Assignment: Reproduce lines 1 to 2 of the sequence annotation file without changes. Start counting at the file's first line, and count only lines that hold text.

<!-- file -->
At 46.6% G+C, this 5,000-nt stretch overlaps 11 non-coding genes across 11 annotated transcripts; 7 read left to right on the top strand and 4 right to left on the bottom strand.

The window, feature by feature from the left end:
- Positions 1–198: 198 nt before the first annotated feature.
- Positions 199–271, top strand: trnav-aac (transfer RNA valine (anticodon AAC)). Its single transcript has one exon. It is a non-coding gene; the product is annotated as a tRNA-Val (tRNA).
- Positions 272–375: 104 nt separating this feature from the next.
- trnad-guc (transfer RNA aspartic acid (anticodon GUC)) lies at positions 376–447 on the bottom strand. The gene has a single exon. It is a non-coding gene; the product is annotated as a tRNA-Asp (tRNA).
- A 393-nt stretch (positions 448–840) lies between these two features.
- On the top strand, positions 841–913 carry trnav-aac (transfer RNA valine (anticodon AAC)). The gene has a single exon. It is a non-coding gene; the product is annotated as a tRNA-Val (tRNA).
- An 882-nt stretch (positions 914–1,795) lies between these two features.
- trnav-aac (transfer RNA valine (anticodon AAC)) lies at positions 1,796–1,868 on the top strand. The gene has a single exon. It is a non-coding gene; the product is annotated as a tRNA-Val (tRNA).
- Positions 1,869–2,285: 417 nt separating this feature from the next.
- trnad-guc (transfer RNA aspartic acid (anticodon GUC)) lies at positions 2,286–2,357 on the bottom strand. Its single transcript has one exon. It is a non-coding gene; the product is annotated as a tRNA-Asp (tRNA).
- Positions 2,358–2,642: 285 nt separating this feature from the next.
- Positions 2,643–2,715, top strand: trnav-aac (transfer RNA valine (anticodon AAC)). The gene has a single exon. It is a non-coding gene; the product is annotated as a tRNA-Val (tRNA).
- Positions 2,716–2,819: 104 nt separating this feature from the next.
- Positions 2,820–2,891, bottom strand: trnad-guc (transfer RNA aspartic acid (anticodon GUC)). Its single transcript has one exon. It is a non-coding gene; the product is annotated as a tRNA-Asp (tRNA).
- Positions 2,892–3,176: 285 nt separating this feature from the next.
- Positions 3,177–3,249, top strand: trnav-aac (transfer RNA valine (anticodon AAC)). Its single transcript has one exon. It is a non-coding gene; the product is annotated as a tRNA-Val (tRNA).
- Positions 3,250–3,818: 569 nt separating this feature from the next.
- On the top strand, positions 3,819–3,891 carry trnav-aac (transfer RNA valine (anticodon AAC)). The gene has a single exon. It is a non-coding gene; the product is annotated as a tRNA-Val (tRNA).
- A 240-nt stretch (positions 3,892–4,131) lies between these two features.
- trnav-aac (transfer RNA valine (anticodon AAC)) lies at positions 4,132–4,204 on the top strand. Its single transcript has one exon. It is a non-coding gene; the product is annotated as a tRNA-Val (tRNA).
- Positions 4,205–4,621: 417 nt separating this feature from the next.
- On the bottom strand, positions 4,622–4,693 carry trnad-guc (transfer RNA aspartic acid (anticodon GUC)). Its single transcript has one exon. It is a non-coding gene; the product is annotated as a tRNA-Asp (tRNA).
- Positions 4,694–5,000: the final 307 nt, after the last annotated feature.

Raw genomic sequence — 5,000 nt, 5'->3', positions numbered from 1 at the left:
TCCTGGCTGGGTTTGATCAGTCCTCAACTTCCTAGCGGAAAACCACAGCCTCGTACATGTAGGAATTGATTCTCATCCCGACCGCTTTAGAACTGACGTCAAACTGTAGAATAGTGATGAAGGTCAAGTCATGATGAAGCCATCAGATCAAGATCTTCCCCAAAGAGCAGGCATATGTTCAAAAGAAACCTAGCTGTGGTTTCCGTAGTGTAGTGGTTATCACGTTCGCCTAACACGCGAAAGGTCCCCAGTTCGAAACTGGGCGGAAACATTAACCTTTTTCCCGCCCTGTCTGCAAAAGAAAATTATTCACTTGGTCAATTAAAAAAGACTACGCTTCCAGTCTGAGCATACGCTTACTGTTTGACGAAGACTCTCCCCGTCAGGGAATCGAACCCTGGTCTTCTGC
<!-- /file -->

At 46.6% G+C, this 5,000-nt stretch overlaps 11 non-coding genes across 11 annotated transcripts; 7 read left to right on the top strand and 4 right to left on the bottom strand.

The window, feature by feature from the left end: